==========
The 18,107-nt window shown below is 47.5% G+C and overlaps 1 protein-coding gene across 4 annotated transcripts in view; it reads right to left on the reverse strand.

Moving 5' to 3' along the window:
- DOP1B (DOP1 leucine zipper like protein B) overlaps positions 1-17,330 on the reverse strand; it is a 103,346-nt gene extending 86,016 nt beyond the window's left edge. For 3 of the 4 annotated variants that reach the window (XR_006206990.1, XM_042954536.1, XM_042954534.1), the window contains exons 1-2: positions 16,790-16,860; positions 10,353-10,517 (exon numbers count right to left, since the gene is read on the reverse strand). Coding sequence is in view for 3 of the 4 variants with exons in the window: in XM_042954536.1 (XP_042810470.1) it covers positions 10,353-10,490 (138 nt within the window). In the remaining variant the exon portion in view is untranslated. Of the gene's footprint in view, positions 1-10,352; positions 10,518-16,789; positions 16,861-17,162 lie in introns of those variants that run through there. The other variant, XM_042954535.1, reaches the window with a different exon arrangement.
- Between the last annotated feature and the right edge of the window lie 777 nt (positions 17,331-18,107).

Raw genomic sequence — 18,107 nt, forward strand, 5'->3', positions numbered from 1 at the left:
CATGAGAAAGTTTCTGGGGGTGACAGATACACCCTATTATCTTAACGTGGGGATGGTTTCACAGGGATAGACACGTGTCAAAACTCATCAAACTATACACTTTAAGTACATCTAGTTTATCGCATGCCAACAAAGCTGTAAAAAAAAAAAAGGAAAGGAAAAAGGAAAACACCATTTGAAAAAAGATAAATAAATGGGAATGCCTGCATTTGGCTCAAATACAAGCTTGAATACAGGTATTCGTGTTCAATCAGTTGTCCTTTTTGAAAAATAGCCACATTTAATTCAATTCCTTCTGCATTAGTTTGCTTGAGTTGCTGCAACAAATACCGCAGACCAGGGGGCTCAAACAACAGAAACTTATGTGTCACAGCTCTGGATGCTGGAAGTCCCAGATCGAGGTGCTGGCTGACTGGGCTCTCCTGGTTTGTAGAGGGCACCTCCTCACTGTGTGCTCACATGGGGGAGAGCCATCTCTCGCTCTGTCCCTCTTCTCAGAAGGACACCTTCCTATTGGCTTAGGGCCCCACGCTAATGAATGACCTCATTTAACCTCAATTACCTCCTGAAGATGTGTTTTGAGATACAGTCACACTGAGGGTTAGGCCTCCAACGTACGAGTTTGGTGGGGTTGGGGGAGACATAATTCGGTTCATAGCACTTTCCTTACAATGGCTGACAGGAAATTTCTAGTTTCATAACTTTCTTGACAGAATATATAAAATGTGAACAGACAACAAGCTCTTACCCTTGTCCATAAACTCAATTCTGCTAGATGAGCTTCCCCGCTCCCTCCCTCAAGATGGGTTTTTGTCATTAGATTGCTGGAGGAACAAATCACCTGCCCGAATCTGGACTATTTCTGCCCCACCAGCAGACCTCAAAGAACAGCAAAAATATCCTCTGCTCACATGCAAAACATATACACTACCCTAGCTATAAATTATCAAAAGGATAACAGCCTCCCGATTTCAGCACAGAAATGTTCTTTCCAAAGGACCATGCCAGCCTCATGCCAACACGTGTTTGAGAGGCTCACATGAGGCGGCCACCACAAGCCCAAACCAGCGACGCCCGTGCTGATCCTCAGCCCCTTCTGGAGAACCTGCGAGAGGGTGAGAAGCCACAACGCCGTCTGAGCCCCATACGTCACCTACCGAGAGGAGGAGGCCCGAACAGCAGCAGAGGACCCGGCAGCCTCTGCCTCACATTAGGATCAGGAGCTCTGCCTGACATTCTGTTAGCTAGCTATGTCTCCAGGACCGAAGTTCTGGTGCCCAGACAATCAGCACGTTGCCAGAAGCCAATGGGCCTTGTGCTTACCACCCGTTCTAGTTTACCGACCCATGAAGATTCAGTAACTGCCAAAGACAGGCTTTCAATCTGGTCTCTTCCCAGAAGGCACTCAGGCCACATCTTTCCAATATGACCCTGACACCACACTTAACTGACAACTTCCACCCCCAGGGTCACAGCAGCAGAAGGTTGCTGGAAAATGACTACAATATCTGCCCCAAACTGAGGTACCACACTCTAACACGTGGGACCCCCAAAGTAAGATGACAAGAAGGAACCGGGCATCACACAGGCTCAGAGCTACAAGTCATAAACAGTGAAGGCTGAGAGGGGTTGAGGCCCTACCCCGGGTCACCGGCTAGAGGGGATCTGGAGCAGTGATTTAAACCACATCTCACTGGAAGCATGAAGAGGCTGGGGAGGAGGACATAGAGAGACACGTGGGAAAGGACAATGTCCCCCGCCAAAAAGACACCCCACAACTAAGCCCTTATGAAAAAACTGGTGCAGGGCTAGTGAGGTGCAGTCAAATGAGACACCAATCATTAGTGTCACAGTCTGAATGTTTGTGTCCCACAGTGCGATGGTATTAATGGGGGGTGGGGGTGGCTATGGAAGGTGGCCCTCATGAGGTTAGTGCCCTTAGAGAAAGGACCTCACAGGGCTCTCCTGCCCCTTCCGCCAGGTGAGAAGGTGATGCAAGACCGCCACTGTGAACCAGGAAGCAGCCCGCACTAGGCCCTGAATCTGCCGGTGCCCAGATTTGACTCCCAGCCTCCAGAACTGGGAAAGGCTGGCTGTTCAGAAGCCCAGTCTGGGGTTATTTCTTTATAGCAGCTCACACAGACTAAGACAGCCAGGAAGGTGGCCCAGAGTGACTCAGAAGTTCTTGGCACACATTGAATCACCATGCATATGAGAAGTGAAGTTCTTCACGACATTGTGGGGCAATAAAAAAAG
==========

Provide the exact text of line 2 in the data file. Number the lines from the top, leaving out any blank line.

Moving 5' to 3' along the window: